You’ve probably heard of diversification within your investment portfolio. “Reaching long-range financial goals while minimizing risk,” but have you heard of diversification in happiness? I’ve been a financial advisor for 15+ years and time and time again I hear investors express their fear of running out of funds instead of running out of memories and joy. While I most certainly believe in having a solid financial plan, being protected, and diversifying your investments, I also believe in investing in experiences and diversifying your happiness throughout your lifetime.

Learning and Growing

It may seem that as we age we stop learning and our younger years of experiencing exhilarating, liberating, and exciting new things are over, but they don’t have to be. Retirement and aging are not a curse and it certainly doesn’t have to be the end of our joy. Diversifying your assets is important but your portfolio won’t bring you happiness and it won’t make memories for you. We’ve been told our entire lives “save, prepare for retirement, diversify and protect your assets,” but has anyone ever told you to live your life by investing in adventures, happiness, and making memories not just in your younger years but in retirement and old-age? You’ve learned a lot. Go put it to good use and live wholeheartedly, live life like you’re young, and enjoy yourself.

Trying New Things

New experiences will provide you with positive new energy. You don’t have to plan an elaborate trip to Dubai to start investing in your happiness; in fact, you can start planning now. Hosting dinner parties, spending quality time with family and friends, planning small trips, investing in local educational class, signing up for gym memberships, trying new food, signing up for cooking classes and wellness classes are all wonderful things to start implementing within your late adulthood or retirement lifestyle.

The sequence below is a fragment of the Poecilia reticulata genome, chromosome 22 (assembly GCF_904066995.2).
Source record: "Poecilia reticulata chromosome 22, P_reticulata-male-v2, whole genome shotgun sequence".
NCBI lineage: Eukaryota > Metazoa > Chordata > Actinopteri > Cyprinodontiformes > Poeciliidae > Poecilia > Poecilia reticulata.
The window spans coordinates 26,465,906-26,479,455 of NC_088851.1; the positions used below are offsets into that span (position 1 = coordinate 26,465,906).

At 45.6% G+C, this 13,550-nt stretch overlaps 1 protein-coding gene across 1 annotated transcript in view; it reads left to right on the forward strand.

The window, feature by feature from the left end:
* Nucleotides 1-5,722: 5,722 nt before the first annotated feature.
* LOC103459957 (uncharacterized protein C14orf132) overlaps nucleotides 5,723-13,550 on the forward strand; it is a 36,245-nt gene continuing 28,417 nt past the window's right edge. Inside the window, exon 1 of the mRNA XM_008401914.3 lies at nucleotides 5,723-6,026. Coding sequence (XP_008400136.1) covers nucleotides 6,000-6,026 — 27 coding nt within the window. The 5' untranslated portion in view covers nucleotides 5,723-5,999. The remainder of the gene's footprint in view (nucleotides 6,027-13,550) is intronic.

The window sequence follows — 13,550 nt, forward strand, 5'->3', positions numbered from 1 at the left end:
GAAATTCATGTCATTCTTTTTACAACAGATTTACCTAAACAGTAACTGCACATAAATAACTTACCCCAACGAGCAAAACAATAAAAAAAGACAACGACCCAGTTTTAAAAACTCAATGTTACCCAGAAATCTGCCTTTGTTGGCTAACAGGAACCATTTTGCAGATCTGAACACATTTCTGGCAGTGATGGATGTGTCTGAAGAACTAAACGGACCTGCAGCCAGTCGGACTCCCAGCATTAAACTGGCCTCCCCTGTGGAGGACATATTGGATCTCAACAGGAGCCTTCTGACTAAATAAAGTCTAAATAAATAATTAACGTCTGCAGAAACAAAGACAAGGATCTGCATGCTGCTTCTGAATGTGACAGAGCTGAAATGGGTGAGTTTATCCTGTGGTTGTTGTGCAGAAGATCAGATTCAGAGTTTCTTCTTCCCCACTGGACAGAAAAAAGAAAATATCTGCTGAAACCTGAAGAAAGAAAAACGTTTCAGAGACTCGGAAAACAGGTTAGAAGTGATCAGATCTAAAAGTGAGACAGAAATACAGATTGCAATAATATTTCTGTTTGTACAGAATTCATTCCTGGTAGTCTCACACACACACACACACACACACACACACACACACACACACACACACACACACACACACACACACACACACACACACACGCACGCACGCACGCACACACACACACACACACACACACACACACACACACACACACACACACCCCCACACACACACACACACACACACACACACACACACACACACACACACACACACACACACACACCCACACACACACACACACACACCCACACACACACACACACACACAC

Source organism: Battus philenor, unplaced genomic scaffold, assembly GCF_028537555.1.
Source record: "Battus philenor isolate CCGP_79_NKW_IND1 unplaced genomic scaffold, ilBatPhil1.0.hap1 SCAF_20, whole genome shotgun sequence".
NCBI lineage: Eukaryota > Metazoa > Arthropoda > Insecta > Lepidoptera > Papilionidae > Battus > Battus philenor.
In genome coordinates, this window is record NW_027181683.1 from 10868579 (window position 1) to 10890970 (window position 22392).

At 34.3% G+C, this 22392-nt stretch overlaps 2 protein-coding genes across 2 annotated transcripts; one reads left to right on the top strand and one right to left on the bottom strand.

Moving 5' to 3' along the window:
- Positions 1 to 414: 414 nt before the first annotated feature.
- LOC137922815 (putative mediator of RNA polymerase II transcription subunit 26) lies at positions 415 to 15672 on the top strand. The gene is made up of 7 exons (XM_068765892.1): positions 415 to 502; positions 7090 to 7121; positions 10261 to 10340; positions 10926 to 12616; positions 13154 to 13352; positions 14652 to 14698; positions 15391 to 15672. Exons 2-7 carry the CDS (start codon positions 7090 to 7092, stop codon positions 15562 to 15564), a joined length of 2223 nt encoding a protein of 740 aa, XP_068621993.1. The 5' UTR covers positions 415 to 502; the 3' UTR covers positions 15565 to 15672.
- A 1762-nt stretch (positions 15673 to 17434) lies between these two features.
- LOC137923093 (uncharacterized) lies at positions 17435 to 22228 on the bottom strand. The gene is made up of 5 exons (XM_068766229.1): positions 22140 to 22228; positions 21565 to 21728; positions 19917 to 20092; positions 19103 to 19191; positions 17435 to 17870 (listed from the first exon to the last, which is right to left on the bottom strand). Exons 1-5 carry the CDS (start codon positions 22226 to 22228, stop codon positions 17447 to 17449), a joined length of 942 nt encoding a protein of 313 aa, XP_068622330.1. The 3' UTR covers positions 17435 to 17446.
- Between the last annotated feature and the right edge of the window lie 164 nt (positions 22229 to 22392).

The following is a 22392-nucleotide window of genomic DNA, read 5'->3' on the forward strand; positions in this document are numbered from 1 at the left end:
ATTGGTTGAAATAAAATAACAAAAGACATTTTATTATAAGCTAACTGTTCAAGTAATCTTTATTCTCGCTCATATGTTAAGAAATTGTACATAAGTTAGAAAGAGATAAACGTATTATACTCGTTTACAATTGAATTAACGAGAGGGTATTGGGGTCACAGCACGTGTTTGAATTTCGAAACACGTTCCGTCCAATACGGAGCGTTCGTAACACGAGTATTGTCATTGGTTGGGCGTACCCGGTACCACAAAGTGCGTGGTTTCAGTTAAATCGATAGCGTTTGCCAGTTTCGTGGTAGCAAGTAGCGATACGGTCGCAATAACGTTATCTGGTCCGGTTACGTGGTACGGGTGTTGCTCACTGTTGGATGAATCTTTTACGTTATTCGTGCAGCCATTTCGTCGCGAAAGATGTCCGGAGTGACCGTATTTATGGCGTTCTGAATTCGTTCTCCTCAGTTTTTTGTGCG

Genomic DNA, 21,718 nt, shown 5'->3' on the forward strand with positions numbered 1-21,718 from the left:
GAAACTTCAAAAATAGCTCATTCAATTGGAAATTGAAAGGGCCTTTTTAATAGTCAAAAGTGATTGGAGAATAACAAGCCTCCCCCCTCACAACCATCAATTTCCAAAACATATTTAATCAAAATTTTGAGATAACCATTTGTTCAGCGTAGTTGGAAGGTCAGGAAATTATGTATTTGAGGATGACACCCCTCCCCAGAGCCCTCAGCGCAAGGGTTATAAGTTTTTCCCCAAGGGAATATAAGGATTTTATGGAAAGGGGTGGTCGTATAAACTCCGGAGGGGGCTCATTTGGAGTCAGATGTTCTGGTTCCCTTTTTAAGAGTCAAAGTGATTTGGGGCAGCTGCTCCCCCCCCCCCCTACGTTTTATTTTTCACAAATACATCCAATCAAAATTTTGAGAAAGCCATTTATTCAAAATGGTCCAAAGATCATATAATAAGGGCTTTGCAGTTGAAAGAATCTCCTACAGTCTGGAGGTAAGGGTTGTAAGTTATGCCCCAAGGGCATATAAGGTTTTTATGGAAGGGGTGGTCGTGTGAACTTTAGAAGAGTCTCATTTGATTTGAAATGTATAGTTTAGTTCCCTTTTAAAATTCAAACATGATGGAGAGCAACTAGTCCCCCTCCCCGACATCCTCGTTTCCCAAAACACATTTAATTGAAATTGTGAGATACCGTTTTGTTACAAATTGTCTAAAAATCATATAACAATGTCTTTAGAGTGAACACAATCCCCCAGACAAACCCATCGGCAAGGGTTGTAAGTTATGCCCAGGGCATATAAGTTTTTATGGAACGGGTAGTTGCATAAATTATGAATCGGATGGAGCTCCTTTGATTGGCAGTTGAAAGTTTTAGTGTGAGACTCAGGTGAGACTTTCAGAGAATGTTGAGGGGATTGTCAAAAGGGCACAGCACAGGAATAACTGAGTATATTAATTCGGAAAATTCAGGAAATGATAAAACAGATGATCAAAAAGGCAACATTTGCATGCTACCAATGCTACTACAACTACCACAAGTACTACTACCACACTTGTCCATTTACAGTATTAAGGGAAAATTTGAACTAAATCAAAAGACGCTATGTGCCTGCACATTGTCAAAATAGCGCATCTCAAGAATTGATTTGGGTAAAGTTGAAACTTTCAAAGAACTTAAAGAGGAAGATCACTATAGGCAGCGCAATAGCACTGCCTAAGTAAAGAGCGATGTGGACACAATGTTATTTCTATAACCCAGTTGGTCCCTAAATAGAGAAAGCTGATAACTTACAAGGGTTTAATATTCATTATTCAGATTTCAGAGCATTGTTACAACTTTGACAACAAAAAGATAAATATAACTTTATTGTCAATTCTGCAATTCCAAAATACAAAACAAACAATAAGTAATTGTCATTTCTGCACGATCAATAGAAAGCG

Investors and retirees can greatly benefit from outlining a game plan for their leisure activities throughout their lifetime. Deciding on what you want to do, the experiences you wish to have, the education you wish to invest in and the loved ones you want to spend time with, will help you establish how much it will cost. We can save and build wealth our entire lives but we can’t take it with us when we pass away. Diversifying in happiness is just as important, if not more, than diversifying your portfolio.

If you found this article helpful be sure to check out “Why Hobbies in Retirement Should be part of your Financial Plan.”

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